[Satinder]: Let me ask you the same question I asked Peter Duncan when he was here. After 3D seismic, time lapse, and multicomponent, do you think there is a sort of revolutionary technology on the horizon in the next couple of years we’ll hear about it?
I am sure Peter Duncan told you micro seismic. Well, it is very difficult to predict revolutionary or disruptive technologies because if I knew of something truly revolutionary, I wouldn’t be talking with you, I would be trying to do it. Seriously, as I said earlier, I think acquisition technology is ripe for breakthrough. One reason is that we have stretched the information available from current data to the limit. Another sign is that companies have significant problems to be solved and they probably will have funding to pursue this—provided oil pricing stays favorable.
[Satinder]: Let’s change gears here and start with something different. How do you like the role as SEG President?
It is one of the most exciting things one can do but I don’t mind that it is a relatively short commitment—it is fairly taxing. SEG has more than 24,000 members around the world and to have the opportunity to go around the world and meet people who are interested in our science and who are engaged in volunteering their time for their societies is something I will always treasure. When people volunteer to work in a professional society like ours they do it because they believe they want to contribute and because it is the right thing to do. It is very inspiring and it makes you feel that you have a mission and a heritage to uphold. It’s really invigorating and I am enjoying it.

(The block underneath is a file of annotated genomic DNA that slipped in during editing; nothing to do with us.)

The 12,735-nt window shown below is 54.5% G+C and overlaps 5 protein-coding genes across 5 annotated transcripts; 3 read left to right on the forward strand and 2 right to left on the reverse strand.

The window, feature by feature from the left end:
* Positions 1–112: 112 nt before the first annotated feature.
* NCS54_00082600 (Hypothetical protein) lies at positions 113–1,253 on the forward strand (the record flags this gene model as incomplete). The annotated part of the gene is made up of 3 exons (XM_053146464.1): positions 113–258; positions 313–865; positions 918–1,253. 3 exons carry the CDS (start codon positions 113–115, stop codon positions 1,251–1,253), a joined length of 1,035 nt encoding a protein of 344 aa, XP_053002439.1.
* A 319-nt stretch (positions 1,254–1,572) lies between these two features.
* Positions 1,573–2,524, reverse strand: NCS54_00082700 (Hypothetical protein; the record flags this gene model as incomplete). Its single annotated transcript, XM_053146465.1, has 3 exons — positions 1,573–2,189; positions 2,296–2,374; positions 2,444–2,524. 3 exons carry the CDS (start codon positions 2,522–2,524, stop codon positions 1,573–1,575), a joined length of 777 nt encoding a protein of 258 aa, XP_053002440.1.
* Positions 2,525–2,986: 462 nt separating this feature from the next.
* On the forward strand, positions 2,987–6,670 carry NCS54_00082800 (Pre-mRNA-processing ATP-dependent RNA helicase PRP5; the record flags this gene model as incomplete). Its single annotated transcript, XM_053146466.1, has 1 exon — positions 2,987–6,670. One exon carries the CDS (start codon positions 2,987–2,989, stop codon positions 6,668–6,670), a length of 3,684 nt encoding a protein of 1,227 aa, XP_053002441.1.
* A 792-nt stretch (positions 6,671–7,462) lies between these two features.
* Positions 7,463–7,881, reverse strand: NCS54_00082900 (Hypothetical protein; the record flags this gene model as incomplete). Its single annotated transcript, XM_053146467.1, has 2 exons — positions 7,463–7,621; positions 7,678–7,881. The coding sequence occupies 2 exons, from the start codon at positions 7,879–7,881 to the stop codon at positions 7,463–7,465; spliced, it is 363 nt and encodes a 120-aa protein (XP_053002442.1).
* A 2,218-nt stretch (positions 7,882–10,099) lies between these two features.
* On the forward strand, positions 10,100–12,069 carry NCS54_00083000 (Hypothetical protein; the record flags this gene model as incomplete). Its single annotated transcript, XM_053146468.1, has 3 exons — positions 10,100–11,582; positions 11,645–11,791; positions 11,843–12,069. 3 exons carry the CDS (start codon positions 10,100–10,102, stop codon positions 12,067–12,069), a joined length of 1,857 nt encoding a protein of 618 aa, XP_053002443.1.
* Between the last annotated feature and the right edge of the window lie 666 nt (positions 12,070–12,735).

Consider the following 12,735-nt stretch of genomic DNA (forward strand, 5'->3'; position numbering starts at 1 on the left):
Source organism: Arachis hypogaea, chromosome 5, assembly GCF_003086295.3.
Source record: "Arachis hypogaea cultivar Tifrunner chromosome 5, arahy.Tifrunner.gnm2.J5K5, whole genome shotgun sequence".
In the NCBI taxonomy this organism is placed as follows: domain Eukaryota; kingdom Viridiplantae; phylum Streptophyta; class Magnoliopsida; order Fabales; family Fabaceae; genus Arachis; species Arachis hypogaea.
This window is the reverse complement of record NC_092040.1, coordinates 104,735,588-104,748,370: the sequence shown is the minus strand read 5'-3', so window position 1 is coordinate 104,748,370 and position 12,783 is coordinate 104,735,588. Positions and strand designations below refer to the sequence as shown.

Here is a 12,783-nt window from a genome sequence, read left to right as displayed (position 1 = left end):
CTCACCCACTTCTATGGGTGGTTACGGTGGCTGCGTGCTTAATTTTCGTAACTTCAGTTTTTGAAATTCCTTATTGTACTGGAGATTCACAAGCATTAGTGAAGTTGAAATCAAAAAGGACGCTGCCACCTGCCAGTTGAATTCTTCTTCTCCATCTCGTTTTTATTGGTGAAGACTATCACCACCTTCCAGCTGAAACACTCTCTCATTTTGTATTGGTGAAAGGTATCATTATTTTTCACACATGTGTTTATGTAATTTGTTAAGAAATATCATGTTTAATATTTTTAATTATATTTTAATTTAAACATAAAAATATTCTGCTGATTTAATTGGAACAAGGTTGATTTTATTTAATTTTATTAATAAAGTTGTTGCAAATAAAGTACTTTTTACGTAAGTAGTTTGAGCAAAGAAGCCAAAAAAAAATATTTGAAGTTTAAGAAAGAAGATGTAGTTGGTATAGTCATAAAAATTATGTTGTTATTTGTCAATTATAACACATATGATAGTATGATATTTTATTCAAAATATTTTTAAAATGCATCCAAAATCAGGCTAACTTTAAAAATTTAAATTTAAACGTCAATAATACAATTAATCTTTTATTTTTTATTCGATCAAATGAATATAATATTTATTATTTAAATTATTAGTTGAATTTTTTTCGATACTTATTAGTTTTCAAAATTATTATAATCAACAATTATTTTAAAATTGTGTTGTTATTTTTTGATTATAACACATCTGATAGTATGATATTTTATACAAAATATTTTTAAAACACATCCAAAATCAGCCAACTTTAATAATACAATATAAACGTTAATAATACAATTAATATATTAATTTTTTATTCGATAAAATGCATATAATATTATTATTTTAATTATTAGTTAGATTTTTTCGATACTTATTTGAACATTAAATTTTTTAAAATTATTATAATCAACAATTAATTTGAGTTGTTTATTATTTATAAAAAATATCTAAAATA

[Satinder]: Good. You have already answered my next question. I was going to ask you, how does it help professionally, and why do people volunteer?
I think if you volunteer because you want a plaque to hang on the wall, or to put it on your resume, you are going to be very disappointed!
[Satinder]: Craig, can you tell us about some of the significant developments taking shape in the SEG?
The most significant trend is in globalization. There is more communication today than there has ever been and the oil business is using communication technology to transform itself very rapidly. People now expect to be hooked in no matter where they are, so that’s our great challenge in SEG— to make sure that all members are engaged and receive member benefits regardless of their location.